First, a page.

So HMRC can offer a cooperative relationship to large businesses if they fulfil certain criteria, but it is not up to the business to “set the agenda for interactions” with HMRC and I am astonished that such a phrase has appeared in the consultation document at all. HMRC should run the show, decide what risks the taxpayer presents and how they will address them.

But if HMRC is, indeed, running the show, it is not at all clear to me how a more “granular” approach to risk assessment will be of benefit to anyone. At present the low risk/not low risk categorisation does not imply any wrongdoing on the part of the business being assessed. If they were assessed as one of “low risk, low-moderate risk, high-moderate risk, high risk and significant risk” would that not introduce new opportunity for conflict? Is “high-moderate risk” a pejorative designation? Would it be better to be “low-moderate risk”? Do the classifications depend on whether the risks are inherent or behavioural? What good does it do anyone to classify risks like this?

Again, if you were arrested, would it help to know you were considered low-moderate risk offender rather than a high-moderate one? Would it help you, would it help the police, would it help anyone?

Don’t do it, would be my response to this consultation. Or at least, if you must, explain why.

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Back to school

September 27, 2017

…and then suddenly you look around and see that you haven’t posted for a month, because – overwhelmed by the futility of it all – you realised that there wasn’t anything to say.  And yet, and yet…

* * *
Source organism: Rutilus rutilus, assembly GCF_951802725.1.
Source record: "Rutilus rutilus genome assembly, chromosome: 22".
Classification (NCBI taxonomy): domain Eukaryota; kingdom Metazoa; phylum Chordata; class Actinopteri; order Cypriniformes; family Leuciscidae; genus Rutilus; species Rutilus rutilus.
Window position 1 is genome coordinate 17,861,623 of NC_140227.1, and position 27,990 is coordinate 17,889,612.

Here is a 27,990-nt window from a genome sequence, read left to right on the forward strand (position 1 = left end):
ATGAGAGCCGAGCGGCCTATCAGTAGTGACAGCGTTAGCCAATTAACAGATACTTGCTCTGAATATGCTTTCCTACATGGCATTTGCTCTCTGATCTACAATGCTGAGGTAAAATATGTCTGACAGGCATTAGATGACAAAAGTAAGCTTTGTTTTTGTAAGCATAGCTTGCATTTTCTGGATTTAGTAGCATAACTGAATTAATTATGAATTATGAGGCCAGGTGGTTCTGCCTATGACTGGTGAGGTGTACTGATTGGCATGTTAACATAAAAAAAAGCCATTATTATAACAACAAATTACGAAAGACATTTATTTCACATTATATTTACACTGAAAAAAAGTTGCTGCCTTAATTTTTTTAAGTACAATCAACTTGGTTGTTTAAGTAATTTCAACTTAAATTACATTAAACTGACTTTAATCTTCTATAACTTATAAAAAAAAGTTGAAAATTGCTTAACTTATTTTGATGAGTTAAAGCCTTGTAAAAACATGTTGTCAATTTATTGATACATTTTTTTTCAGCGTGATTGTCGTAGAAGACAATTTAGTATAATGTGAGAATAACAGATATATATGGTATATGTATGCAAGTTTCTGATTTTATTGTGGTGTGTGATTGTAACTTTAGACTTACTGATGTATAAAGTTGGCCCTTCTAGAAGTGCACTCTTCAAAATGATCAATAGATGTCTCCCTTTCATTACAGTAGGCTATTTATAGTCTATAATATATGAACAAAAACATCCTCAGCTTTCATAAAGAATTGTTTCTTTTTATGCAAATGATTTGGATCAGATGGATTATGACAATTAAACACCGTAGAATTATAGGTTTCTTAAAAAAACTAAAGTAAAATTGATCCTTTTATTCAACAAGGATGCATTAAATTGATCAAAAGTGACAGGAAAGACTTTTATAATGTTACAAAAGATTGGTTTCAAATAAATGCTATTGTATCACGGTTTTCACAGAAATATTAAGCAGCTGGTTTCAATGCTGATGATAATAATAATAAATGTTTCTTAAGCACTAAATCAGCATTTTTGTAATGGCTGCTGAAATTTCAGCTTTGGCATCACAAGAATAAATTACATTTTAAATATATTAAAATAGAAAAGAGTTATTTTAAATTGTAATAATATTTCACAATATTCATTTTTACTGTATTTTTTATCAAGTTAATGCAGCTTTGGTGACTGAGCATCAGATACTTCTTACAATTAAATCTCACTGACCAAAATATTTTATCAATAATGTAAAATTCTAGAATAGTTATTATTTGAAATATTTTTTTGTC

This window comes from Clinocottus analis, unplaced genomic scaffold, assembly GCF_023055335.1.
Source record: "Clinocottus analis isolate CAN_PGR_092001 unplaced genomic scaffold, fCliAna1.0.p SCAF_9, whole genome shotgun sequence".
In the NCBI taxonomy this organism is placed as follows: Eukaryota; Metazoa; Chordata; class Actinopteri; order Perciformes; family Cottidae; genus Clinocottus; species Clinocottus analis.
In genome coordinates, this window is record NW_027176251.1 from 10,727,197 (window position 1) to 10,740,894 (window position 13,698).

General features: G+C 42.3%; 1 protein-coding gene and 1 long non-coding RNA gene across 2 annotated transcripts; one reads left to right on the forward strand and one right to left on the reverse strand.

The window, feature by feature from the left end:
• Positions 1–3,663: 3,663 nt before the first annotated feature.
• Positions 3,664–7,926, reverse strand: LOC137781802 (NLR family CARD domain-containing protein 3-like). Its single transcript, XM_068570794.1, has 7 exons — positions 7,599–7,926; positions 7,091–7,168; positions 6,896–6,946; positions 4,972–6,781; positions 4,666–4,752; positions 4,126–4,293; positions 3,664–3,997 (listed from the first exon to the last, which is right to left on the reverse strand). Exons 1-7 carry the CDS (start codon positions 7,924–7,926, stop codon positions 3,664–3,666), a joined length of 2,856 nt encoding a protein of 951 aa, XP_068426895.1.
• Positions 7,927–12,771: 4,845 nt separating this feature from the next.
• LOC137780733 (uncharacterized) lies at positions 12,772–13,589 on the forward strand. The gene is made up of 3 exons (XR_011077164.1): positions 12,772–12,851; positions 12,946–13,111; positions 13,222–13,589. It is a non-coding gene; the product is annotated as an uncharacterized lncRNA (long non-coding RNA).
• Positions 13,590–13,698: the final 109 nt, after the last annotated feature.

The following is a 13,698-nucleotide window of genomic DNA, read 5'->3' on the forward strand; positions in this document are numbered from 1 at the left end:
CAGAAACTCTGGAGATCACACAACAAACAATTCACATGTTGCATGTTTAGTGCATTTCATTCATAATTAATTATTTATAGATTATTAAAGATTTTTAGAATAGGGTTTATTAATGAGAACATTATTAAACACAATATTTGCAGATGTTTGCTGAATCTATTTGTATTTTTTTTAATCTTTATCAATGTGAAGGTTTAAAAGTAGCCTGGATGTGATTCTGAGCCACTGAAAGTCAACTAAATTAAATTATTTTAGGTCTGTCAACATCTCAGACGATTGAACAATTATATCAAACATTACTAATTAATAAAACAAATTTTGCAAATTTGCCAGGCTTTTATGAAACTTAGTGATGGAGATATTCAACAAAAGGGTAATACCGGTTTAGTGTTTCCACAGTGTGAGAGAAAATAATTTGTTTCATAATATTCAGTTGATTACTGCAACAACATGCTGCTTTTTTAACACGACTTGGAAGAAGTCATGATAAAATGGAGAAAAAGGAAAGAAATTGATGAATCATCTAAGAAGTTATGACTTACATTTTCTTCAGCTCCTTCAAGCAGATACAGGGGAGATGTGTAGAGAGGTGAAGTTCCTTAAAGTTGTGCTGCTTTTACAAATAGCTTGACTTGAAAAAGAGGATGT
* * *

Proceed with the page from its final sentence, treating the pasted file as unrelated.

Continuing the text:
There was a point where there were no open consultations from HMRC at all.  For perfectly sensible reasons (change of Budget date, the enormous administrative changes going on in HMRC and, of course, the reduction in flow of legislation from clearing the decks for Brexit) but still a bit concerning.  Maybe no public consultations, but were there still those cozy chats with “stakeholders”? (Was there an “annual stakeholder conference” at all this year?  Or has it happened and been kept wery, wery quiet?)

But normal service has resumed.  We are back to consultations: four of them, in fact, if we are to believe the gov.uk consultations page, sorted for “open consultations” from HMRC…

 

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So gov.uk’s “consultation” page manages to list consultations like, oh, the Forestry Commission’s plans to change public access to open access land at Harwood Village in Northumberland, (See here) but not “eight policy papers” from HMRC?

Sigh.  What was I saying about the futility of existence?